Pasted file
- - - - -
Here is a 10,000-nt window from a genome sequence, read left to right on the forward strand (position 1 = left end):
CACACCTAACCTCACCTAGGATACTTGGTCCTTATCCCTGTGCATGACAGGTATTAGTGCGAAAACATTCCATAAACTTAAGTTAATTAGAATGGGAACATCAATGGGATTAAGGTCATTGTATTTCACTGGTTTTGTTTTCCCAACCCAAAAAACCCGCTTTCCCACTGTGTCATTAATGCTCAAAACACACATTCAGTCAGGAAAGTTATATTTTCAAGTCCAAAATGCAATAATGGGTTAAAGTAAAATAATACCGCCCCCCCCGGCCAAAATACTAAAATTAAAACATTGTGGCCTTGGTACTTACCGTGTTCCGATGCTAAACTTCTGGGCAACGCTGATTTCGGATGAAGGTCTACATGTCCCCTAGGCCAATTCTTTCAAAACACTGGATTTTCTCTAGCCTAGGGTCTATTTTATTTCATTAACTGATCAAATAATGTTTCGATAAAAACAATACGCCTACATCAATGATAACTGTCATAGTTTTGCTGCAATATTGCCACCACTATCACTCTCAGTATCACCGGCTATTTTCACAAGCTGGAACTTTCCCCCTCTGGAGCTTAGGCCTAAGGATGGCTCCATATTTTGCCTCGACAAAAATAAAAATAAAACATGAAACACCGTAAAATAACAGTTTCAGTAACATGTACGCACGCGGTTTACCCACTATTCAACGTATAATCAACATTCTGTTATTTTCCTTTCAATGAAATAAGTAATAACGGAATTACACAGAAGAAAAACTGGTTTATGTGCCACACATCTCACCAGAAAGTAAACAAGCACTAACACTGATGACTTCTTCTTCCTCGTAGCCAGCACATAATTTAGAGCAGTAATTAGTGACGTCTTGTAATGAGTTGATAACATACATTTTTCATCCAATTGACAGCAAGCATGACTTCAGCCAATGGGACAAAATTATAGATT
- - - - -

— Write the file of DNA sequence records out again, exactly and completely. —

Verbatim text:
Here is a 10,000-nt window from a genome sequence, read left to right on the forward strand (position 1 = left end):
CACACCTAACCTCACCTAGGATACTTGGTCCTTATCCCTGTGCATGACAGGTATTAGTGCGAAAACATTCCATAAACTTAAGTTAATTAGAATGGGAACATCAATGGGATTAAGGTCATTGTATTTCACTGGTTTTGTTTTCCCAACCCAAAAAACCCGCTTTCCCACTGTGTCATTAATGCTCAAAACACACATTCAGTCAGGAAAGTTATATTTTCAAGTCCAAAATGCAATAATGGGTTAAAGTAAAATAATACCGCCCCCCCCGGCCAAAATACTAAAATTAAAACATTGTGGCCTTGGTACTTACCGTGTTCCGATGCTAAACTTCTGGGCAACGCTGATTTCGGATGAAGGTCTACATGTCCCCTAGGCCAATTCTTTCAAAACACTGGATTTTCTCTAGCCTAGGGTCTATTTTATTTCATTAACTGATCAAATAATGTTTCGATAAAAACAATACGCCTACATCAATGATAACTGTCATAGTTTTGCTGCAATATTGCCACCACTATCACTCTCAGTATCACCGGCTATTTTCACAAGCTGGAACTTTCCCCCTCTGGAGCTTAGGCCTAAGGATGGCTCCATATTTTGCCTCGACAAAAATAAAAATAAAACATGAAACACCGTAAAATAACAGTTTCAGTAACATGTACGCACGCGGTTTACCCACTATTCAACGTATAATCAACATTCTGTTATTTTCCTTTCAATGAAATAAGTAATAACGGAATTACACAGAAGAAAAACTGGTTTATGTGCCACACATCTCACCAGAAAGTAAACAAGCACTAACACTGATGACTTCTTCTTCCTCGTAGCCAGCACATAATTTAGAGCAGTAATTAGTGACGTCTTGTAATGAGTTGATAACATACATTTTTCATCCAATTGACAGCAAGCATGACTTCAGCCAATGGGACAAAATTATAGATT